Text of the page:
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Conservation is Impracticable without Funding

24 de March de 2024

By César Guala Catalán, Director of the Austral Patagonia Program, Universidad Austral de Chile and Juan Carlos Miranda, Scholar at the Institute of Statistics, former Dean of the School of Economic and Administrative Sciences, Universidad Austral de Chile.

The progress made by the Government with the creation of 16 protected areas adding 374,225 hectares to biodiversity conservation– is undoubtedly a milestone worth announcing in the Chilean state of the nation message, as was the case this past June 1. We acknowledge the figures and the great strides made on the issue, but we cannot forget that this is not just about adding protected hectares. We have to ensure that the existing areas operate properly. And on that matter, the country still faces huge challenges.

A protected area operates properly when it is correctly managed. Otherwise, it is nothing more than a line on a map. Unfortunately, in Chile there are many lines: although 20.5% of the terrestrial surface and 42.3% of the territorial ocean and the Exclusive Economic Zone (EEZ) is under a protected area, we know for sure that many lack even basic resources to achieve optimal management facing their goals, namely: ecosystem and biodiversity conservation and the wellbeing of gateway communities and visitors.

A recent study conducted by the Austral Patagonia Program of Universidad Austral de Chile, along with researchers from the School of Economic and Administrative Sciences of the same university, and the National Forestry Service (Conaf), concluded that the existing budgetary gap to achieve a proper management of the National System of State-Protected Wilderness Areas (SNASPE) –specifically in 18 national parks taken as pilots– amounts to almost 17 billion Chilean pesos annually. Only by way of reference, it should be noted that this figure is similar to the amount earmarked annually to Conaf for the management of the entire SNASPE, composed by 106 protected areas.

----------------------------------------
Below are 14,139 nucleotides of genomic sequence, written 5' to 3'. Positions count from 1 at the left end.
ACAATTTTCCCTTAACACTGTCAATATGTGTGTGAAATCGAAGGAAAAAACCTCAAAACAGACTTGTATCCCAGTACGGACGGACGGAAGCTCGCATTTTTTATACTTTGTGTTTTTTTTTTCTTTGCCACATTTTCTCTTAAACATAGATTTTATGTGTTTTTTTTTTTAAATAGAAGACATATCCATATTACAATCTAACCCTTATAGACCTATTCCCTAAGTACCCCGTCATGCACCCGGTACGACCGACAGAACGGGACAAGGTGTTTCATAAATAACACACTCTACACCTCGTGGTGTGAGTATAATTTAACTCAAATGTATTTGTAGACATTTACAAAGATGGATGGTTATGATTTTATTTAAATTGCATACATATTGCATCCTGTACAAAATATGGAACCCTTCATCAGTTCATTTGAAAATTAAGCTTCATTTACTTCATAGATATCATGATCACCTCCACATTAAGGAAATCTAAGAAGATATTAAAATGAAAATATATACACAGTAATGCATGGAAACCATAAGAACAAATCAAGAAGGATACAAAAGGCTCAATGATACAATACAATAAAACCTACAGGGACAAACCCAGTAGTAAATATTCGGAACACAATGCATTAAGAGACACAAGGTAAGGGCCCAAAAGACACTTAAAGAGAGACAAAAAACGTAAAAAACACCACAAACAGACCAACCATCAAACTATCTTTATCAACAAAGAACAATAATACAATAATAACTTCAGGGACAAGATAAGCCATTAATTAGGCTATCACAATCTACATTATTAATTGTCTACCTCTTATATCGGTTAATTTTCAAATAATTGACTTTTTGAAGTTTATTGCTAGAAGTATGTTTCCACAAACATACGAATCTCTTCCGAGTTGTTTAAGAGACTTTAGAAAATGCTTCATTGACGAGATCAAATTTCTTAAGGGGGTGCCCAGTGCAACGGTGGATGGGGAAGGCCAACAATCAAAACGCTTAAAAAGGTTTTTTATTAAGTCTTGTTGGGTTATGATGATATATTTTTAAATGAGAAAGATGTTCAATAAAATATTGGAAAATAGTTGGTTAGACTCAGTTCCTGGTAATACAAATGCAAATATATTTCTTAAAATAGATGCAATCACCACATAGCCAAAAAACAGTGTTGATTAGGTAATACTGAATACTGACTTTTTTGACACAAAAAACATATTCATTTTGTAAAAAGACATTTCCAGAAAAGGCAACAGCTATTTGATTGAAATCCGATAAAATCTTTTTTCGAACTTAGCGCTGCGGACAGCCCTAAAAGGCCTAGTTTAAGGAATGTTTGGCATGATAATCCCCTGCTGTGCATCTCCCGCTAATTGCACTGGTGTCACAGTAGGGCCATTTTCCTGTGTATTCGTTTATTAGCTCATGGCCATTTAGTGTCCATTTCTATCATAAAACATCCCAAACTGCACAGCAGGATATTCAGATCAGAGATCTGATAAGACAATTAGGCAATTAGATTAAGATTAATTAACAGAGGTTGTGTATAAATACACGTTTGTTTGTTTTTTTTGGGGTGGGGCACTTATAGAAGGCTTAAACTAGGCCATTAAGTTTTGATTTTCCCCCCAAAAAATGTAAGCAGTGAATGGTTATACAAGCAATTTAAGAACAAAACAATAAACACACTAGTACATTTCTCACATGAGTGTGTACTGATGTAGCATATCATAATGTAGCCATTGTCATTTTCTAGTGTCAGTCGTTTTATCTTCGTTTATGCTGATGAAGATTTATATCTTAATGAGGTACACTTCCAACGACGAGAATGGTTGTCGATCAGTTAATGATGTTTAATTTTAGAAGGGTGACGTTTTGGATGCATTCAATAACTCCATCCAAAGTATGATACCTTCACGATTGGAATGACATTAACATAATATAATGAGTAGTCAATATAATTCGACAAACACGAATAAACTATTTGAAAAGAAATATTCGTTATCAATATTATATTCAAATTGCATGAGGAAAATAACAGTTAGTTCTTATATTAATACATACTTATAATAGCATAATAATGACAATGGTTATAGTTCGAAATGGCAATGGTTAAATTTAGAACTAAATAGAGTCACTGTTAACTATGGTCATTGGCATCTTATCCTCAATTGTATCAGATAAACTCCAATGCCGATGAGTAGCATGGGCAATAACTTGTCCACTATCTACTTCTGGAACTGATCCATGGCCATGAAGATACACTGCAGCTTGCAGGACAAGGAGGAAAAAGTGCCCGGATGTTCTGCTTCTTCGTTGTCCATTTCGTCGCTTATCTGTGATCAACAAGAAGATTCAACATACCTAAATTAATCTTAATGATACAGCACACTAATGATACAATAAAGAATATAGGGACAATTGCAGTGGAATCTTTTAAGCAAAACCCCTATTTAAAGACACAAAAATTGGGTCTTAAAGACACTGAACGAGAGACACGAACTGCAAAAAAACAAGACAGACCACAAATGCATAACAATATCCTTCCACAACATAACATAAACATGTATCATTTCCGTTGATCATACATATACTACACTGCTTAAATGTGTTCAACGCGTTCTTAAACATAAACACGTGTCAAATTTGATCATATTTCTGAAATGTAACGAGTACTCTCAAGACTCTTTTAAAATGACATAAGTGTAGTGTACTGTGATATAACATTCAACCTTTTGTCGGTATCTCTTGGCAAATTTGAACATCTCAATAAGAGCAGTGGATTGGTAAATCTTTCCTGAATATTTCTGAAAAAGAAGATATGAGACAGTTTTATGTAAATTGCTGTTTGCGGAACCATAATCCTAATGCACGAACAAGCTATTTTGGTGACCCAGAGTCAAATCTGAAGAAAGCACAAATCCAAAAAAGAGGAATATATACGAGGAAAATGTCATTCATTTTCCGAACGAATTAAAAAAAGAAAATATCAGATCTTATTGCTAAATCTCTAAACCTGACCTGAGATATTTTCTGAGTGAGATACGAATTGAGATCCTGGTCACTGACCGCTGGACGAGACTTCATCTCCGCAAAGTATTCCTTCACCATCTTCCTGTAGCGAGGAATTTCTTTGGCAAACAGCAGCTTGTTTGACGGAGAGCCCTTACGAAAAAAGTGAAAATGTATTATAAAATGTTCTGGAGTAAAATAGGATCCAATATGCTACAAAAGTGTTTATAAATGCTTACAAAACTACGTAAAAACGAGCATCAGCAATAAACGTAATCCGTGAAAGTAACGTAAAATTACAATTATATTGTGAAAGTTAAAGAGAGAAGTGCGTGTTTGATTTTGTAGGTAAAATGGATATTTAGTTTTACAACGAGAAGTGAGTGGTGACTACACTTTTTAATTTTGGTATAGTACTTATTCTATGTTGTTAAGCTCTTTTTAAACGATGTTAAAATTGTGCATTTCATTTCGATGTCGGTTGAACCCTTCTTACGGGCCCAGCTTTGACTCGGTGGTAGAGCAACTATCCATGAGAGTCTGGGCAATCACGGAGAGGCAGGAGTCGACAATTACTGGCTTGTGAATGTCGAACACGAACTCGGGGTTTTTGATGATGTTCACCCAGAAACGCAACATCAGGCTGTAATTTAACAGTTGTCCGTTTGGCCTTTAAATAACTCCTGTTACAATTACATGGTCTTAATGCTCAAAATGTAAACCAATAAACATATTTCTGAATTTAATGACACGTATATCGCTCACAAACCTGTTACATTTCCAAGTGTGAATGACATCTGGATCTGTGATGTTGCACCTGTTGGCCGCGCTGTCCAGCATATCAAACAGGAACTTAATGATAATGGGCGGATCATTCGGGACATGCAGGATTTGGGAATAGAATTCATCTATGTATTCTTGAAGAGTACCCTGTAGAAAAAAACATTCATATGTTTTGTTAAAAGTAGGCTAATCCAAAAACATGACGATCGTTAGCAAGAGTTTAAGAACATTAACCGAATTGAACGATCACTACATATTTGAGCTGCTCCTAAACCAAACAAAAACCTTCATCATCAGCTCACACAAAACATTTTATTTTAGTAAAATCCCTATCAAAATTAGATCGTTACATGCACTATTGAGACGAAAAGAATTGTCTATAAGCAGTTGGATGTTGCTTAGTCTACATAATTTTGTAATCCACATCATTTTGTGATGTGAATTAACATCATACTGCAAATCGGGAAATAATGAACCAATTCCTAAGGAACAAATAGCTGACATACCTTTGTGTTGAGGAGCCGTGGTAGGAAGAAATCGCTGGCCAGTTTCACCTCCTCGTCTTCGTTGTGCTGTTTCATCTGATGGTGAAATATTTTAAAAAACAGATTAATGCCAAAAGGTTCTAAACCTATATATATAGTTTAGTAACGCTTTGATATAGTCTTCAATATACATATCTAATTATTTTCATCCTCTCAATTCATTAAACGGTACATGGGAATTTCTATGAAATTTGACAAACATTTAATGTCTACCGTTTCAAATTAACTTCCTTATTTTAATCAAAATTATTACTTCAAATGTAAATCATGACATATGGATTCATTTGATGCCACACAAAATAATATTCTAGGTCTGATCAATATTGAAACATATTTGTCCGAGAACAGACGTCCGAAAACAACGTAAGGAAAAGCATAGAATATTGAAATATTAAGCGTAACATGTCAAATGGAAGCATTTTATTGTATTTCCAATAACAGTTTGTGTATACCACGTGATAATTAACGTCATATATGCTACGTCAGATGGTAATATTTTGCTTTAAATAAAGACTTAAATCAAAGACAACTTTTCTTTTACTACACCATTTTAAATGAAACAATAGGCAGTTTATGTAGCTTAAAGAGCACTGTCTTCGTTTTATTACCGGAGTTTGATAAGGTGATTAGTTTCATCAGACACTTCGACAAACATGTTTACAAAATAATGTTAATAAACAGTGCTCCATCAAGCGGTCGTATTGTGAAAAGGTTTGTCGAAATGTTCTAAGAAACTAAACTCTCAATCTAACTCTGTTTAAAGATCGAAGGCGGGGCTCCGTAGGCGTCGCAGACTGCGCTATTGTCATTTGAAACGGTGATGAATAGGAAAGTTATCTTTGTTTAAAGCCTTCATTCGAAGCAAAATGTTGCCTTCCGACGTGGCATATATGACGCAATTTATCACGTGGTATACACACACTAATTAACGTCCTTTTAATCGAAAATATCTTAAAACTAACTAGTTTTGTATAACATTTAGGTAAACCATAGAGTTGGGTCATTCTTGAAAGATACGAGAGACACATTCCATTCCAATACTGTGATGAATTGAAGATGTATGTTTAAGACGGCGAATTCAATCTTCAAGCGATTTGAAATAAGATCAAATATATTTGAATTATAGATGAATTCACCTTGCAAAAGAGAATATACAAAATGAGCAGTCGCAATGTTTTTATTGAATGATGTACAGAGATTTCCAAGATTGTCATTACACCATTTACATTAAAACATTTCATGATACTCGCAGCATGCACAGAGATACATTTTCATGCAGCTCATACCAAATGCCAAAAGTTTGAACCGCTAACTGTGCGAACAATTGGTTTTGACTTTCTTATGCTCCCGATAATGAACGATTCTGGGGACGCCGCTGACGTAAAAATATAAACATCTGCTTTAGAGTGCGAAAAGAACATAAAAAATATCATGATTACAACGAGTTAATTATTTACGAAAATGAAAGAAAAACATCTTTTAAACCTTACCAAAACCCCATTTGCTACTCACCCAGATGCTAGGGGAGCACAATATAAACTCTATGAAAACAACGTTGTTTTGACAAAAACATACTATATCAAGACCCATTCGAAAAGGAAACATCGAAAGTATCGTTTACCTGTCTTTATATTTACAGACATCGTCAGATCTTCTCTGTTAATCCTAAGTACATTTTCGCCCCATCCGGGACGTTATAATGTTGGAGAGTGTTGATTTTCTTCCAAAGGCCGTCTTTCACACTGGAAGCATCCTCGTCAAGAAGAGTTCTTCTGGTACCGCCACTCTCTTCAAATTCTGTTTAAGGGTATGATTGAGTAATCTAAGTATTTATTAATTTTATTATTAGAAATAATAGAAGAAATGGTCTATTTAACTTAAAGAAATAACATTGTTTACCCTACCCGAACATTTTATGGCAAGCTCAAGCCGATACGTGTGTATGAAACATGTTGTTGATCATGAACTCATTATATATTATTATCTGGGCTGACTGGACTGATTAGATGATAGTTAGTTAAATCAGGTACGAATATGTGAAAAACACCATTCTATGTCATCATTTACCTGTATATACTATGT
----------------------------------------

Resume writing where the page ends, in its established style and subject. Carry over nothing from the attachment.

In fact, by year 2023 the system collected 19 billion Chilean pesos (21% less than the prior year), most of which were allocated to salaries.

The rest was expected to be used for suitable equipment and infrastructure to face the spread of invasive species, livestock entrances, forest fires, and inadequate uses by visitors, among other pending hazards. In addition, it should suffice to develop management plans that establish a framework for actions allowed or banned within a protected area, and for monitoring strategies that assess the species conservation and threat control measures that are working or not. In addition and equally important, the budget should ensure the engagement, participation, coordination, and support of adjacent communities –also called gateway communities– in protected area management decisions; all of these actions are needed to make ecosystem conservation a shared challenge for everyone, hand in hand with the development and wellbeing of gateway communities.

This budget should cover this and much more, because managing a protected area is a huge and complex task, but indispensable to make the existence of the area meaningful. In that way, we can all have the chance to visit wonderful ecosystems and experience their wildlife, walk through their trails, enjoy breathtaking landscapes from viewpoints, and camp under magnificent trees.

If we really want to make things work facing this climate and biodiversity crisis, we must move the hectares under protection forward to a new protected area management setting, defined by international standards as those found in the Green List of the International Union for the Conservation of Nature (IUCN), which is already operative in Chile.

What is the outlook for 2024? Are we going to take one step forward and then three steps back? What will the protected area management budget look like after launching the new Biodiversity and Protected Areas Service (SBAP)?

Our expectations are for the Austral Patagonia Program study to help strengthen policymaking in dealing with existing gaps, thereby pushing towards the consolidation of a modern and exemplary protected area system. It would be encouraging that the next state of the nation message could evidence –with figures– that protected areas are not only growing but are also meeting their fundamental mandate: the conservation of ecosystems and the wellbeing of local dwellers.

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